As many of you know, in November I acquired an electric car, an Audi eTron GT. I didn’t do it to virtue signal as some idiots have suggested on social media. It was a totally rational decision. Anyone who buys a petrol or diesel car nowadays is buying a rapidly diminishing asset, seeing as no one will be able to buy a new one after 2030. But when I found out that you can offset the costs of an EV against company tax, it made perfect sense to buy it through my company. And with EVs there are very few personal tax liabilities, although I am sure that will change over time. I decided not to buy the car outright, because I figured that if the battery technology improved dramatically then I could be left with a car that had little second hand value. So I have got it under a contract hire scheme.

In all honesty I haven’t driven it that much since November. Normally, I do about 1,000 miles a month, but in the five months since I’ve had it, I’ve only driven it 2,300 miles. In all honesty, even though it drives really nicely, I still prefer driving my five year old Audi Q7, which I’ve had from new. I suppose it’s because it’s a SUV and I like to have a high driving position, and maybe because I’m used to it.

I always knew it would take time to adapt to an electric car. I realised it would be necessary to plan a longer journey. What I hadn’t bargained for was that the advertised range of 298 miles would turn out to be fiction. It is in fact 206-217 miles. Quite a difference.

So I have the Zap Map app, which allows you to plan a journey.

On Friday night I was due to speak to Beverley Conservatives at the local race course. I had driven up to London the afternoon before, using up 42 miles. I would have charged the car at the Leicester Square car park but all three charging units were occupied. After my radio show, I drove another 4 miles to the hotel in Kensington where I always stay on Thursdays, before getting up at 5.10am for Good Morning Britain. Having done the show, at 7am I set out for Beverley, a journey of around 200 miles. I was stopping off at Howden to have a pub lunch with David Davis, who lives nearby. So I knew I would have to charge the car along the way and decided to stop at Castle Donington Services on the M1. There are four units there. Most charging units on motorways charge at 50kw per hour. These ones were 125kw per hour. They were all occupied but the great thing is that people actually talk to each other and one of the guys said he’d be gone in 5 minutes. I added 125 miles on, which took about 40 minutes. I was slightly horrified by the cost of £25, which effectively means that it’s as expensive to drive 600 miles in an EV as it used to be in my diesel car. But of course most charges I can do from home on my Octopus reduced overnight tariff.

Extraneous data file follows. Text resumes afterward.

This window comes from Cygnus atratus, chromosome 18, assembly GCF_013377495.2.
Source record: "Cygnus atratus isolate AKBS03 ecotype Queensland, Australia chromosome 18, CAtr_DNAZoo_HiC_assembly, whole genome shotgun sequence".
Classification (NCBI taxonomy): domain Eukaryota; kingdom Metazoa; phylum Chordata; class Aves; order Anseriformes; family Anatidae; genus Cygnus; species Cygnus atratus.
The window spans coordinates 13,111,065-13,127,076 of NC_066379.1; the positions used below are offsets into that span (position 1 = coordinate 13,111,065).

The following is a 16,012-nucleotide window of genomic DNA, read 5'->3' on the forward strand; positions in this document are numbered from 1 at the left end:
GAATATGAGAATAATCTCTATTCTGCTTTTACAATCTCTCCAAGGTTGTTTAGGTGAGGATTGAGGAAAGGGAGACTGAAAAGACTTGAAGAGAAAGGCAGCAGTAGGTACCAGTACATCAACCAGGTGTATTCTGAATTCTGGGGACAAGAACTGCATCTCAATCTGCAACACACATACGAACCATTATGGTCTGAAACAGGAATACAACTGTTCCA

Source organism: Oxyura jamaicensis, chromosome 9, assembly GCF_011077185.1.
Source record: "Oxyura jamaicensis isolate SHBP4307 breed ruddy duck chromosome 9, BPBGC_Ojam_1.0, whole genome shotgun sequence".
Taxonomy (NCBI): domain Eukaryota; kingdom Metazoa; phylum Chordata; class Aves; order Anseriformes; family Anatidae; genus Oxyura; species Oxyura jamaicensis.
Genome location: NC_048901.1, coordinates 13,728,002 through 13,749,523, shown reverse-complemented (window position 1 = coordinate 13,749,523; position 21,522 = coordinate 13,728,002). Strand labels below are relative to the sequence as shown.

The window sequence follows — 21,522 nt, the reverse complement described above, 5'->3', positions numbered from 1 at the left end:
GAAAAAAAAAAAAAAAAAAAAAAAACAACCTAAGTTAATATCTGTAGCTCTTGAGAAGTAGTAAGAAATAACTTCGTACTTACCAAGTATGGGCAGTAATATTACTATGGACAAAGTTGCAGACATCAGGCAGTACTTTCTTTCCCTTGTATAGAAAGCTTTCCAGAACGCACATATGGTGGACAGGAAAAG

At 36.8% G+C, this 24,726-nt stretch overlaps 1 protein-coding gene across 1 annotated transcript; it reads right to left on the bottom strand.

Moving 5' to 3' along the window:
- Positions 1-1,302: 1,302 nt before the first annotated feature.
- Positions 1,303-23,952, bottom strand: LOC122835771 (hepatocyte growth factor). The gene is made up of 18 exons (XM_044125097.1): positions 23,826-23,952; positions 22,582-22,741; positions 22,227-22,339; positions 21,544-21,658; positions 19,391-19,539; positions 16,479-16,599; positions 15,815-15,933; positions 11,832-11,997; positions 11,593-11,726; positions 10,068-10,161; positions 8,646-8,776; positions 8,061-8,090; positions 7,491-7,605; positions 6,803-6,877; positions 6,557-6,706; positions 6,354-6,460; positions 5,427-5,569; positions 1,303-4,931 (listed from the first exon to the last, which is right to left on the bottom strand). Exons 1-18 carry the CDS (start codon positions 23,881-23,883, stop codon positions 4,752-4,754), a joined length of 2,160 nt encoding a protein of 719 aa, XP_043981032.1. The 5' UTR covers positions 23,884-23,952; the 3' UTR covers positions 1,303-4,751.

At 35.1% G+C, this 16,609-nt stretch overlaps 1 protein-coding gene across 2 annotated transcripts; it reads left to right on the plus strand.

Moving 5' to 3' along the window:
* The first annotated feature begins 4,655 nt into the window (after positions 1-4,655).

When I arrived in Beverley mid afternoon to meet a friend from Biteback days for a quick coffee, and then drove to the house I was being put up in I had only about 10 miles left on the clock. No worries, I thought, I’ve done my planning, I know there are four charging units at Tesco so I’ll charge it there in the morning before I head south to Norfolk. Best laid plans and all that…